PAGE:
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Gastroenterology. 2002 Dec;123(6):2041-51.

Genome-wide analysis of hepatic fibrosis in inbred mice identifies the susceptibility locus Hfib1 on chromosome 15.

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Department of Medicine III, University Hospital Aachen, Aachen University, Germany.



Host genetic factors are likely to contribute to the variable course of hepatic fibrosis in response to chronic liver injury. Similarly, the fibrotic response differs among inbred mouse strains after challenge with CCl(4). Our aim was to identify unknown susceptibility loci for hepatic fibrosis in a cross between fibrosis-susceptible and -resistant inbred mice.


Seven inbred mouse strains were treated with CCl(4), and hepatic fibrosis was phenotypically characterized by histology, hepatic hydroxyproline levels, and serum surrogate markers. F(1) hybrids of susceptible BALB/cJ and resistant A/J inbred strains were intercrossed to obtain 358 F(2) progeny. Quantitative trait loci (QTL) that determine hepatic fibrosis were identified by genome-wide interval mapping and haplotype analysis.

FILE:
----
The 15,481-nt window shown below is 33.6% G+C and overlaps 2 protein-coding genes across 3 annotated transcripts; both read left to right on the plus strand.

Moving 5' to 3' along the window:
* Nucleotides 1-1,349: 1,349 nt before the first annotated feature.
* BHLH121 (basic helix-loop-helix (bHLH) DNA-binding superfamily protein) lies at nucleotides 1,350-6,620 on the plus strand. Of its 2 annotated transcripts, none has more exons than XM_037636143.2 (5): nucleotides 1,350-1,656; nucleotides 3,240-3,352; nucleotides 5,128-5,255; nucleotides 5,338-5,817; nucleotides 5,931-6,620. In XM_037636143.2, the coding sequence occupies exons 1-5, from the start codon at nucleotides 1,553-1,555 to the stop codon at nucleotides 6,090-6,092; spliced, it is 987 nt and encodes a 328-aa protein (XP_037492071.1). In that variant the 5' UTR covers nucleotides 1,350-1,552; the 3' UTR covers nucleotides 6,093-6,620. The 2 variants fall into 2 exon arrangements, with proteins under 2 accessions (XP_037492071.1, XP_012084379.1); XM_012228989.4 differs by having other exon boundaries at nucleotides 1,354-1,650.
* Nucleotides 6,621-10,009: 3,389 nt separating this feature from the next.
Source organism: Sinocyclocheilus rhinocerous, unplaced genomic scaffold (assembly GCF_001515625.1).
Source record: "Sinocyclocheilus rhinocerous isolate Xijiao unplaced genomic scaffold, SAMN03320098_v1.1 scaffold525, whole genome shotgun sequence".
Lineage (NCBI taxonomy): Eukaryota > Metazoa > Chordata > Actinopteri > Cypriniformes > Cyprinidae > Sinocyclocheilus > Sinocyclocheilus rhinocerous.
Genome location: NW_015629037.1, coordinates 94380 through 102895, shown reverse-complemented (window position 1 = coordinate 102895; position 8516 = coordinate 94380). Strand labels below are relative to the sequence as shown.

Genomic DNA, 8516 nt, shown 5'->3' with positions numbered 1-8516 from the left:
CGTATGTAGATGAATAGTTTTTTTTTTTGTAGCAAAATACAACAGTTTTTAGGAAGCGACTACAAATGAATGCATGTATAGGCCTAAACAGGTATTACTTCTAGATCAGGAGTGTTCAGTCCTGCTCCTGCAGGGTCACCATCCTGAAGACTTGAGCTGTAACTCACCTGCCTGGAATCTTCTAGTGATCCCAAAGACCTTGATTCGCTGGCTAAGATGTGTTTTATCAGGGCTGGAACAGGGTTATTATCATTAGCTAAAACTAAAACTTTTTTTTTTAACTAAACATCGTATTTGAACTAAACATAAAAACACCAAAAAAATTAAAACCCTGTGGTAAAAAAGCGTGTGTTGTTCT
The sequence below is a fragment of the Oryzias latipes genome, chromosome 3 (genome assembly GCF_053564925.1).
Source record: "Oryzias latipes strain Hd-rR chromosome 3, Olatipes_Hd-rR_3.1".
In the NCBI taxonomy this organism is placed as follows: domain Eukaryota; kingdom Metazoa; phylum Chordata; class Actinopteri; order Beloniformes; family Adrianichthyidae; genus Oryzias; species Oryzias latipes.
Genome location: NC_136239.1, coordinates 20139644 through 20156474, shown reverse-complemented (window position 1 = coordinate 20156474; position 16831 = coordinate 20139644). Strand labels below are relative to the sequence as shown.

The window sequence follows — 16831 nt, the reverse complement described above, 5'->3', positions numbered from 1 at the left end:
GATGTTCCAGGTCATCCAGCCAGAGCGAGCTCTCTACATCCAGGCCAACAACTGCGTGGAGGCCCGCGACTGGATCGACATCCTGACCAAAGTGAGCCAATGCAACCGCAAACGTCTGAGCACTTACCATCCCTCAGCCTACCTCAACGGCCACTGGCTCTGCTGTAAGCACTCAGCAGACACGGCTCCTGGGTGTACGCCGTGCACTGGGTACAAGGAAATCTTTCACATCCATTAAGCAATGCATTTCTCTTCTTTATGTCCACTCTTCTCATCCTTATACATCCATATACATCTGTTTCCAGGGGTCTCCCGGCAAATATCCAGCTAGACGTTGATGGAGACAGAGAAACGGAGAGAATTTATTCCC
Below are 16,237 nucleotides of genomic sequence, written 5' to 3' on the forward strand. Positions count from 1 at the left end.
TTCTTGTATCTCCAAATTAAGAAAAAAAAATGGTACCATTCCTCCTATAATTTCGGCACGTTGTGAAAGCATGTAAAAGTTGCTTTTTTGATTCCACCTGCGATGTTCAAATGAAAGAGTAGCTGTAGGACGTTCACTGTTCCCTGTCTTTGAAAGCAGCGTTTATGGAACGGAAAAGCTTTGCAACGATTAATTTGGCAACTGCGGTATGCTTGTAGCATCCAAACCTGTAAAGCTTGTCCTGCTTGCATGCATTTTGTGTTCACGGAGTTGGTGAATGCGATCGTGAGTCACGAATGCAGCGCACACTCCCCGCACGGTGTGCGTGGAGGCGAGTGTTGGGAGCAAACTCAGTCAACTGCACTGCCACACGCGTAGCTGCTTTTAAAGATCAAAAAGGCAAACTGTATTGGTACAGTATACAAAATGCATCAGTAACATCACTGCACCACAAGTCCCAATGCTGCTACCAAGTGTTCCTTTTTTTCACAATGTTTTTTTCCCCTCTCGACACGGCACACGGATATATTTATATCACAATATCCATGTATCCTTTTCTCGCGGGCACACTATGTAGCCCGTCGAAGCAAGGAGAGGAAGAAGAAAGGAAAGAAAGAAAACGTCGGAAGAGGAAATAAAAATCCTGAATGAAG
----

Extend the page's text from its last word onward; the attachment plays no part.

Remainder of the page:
In this model, marked strain differences in fibrosis susceptibility exist, with BALB/c inbred mice being most susceptible. The hydroxyproline levels of F(1) mice resemble the resistant parental strains, indicating that fibrosis susceptibility is a recessive trait. QTL analysis identifies a susceptibility locus on chromosome 15 that significantly affects the stage of fibrosis and hydroxyproline levels. According to standard nomenclature, this locus is called Hfib1 (hepatic fibrogenic gene 1). Hfib1 is defined by genetic markers D15Mit26 and D15Mit122. A suggestive QTL on chromosome 2 colocalizes with the complement factor 5 gene, known to be mutated in the resistant strain A.


The set of inbred strains provides a framework for systematic analysis of fibrogenic genes. QTL mapping is useful to identify genetic susceptibility loci for hepatic fibrosis that might harbor new molecular targets for antifibrotic drug design.

[Indexed for MEDLINE]

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